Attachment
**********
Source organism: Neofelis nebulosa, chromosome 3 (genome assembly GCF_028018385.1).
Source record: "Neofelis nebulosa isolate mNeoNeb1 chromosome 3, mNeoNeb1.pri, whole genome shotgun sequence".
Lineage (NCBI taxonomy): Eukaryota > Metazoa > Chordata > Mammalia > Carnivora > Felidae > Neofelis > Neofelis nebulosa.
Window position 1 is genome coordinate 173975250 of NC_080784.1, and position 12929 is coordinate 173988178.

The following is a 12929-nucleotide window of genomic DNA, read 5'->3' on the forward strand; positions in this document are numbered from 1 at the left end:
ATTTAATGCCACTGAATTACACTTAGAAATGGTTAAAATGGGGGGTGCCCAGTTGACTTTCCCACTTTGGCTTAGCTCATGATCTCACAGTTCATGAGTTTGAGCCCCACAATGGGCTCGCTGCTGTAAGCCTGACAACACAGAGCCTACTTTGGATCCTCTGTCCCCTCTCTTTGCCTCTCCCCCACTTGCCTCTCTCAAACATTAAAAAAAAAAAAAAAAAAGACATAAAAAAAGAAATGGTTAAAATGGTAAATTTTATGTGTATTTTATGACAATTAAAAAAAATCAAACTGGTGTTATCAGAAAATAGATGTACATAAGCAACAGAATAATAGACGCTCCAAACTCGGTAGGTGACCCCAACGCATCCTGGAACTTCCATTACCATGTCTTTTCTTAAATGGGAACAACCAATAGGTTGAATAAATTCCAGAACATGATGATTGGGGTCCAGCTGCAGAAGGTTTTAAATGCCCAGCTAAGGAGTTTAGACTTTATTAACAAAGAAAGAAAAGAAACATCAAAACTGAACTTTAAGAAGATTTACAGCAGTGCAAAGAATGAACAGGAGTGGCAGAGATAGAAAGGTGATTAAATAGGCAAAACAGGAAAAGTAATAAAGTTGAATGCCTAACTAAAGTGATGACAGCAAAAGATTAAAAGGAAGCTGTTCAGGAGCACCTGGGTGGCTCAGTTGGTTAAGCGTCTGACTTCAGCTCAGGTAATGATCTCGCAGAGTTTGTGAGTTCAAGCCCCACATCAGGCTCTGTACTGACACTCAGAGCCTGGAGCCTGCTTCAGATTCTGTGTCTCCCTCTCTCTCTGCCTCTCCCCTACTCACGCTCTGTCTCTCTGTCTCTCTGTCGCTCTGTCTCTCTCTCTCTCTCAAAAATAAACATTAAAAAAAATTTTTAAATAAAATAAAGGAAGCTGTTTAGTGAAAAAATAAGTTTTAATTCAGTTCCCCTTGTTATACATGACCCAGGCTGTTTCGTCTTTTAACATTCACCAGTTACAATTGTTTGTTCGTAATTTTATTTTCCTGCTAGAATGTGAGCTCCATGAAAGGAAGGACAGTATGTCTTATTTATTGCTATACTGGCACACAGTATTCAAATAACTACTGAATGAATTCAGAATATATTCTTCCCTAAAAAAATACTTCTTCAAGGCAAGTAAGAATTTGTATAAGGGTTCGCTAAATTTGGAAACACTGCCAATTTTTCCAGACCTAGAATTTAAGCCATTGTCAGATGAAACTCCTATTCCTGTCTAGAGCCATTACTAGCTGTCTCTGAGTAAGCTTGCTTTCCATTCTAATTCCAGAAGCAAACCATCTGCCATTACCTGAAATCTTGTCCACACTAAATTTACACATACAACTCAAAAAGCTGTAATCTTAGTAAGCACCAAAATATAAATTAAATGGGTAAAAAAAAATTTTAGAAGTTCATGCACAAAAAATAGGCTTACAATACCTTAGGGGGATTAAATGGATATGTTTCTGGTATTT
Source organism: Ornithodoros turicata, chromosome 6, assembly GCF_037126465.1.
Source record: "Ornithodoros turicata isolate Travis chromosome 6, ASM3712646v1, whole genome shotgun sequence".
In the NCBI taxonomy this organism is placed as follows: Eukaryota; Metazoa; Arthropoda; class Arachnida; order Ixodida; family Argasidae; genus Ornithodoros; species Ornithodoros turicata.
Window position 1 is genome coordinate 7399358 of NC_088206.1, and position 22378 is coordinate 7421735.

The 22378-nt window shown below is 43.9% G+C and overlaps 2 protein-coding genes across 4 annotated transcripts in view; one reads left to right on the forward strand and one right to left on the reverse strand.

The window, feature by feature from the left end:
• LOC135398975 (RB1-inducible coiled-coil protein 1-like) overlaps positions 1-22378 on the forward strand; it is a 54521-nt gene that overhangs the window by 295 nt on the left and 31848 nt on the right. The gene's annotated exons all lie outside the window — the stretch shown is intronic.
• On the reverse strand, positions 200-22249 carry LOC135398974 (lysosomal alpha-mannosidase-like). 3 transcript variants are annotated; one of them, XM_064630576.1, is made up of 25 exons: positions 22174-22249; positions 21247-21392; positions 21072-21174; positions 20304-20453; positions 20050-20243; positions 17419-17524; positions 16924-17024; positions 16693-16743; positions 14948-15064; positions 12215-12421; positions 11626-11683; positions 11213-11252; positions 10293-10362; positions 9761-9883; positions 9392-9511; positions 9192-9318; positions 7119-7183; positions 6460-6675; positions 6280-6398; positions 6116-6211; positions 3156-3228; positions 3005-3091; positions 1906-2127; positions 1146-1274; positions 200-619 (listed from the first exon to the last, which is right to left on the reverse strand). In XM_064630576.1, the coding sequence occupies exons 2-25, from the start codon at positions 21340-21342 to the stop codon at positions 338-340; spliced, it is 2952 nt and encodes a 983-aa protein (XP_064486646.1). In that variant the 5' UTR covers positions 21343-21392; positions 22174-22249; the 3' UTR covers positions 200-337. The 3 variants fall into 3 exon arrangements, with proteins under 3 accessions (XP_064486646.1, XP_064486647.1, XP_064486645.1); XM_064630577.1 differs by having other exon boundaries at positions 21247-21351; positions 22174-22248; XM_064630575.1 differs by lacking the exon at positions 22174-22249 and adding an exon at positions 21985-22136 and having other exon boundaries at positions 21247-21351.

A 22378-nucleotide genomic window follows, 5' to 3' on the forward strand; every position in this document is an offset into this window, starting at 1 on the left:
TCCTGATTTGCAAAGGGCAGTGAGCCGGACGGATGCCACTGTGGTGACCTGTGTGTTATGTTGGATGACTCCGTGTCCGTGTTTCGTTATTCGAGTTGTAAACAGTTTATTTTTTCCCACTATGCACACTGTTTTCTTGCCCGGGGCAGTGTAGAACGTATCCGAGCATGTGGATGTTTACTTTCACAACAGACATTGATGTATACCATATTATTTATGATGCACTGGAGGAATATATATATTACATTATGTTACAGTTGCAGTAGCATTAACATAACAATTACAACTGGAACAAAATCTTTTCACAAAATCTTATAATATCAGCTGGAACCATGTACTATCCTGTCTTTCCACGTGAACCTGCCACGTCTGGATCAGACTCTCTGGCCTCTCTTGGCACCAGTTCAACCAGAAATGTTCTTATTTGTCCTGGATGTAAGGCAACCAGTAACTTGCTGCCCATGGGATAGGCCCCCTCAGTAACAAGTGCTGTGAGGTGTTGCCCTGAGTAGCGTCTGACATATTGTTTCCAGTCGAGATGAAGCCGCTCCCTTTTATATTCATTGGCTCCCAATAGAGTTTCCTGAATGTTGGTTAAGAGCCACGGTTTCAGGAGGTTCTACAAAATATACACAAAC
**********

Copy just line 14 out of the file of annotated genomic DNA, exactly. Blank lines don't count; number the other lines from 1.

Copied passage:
• On the reverse strand, positions 200-22249 carry LOC135398974 (lysosomal alpha-mannosidase-like). 3 transcript variants are annotated; one of them, XM_064630576.1, is made up of 25 exons: positions 22174-22249; positions 21247-21392; positions 21072-21174; positions 20304-20453; positions 20050-20243; positions 17419-17524; positions 16924-17024; positions 16693-16743; positions 14948-15064; positions 12215-12421; positions 11626-11683; positions 11213-11252; positions 10293-10362; positions 9761-9883; positions 9392-9511; positions 9192-9318; positions 7119-7183; positions 6460-6675; positions 6280-6398; positions 6116-6211; positions 3156-3228; positions 3005-3091; positions 1906-2127; positions 1146-1274; positions 200-619 (listed from the first exon to the last, which is right to left on the reverse strand). In XM_064630576.1, the coding sequence occupies exons 2-25, from the start codon at positions 21340-21342 to the stop codon at positions 338-340; spliced, it is 2952 nt and encodes a 983-aa protein (XP_064486646.1). In that variant the 5' UTR covers positions 21343-21392; positions 22174-22249; the 3' UTR covers positions 200-337. The 3 variants fall into 3 exon arrangements, with proteins under 3 accessions (XP_064486646.1, XP_064486647.1, XP_064486645.1); XM_064630577.1 differs by having other exon boundaries at positions 21247-21351; positions 22174-22248; XM_064630575.1 differs by lacking the exon at positions 22174-22249 and adding an exon at positions 21985-22136 and having other exon boundaries at positions 21247-21351.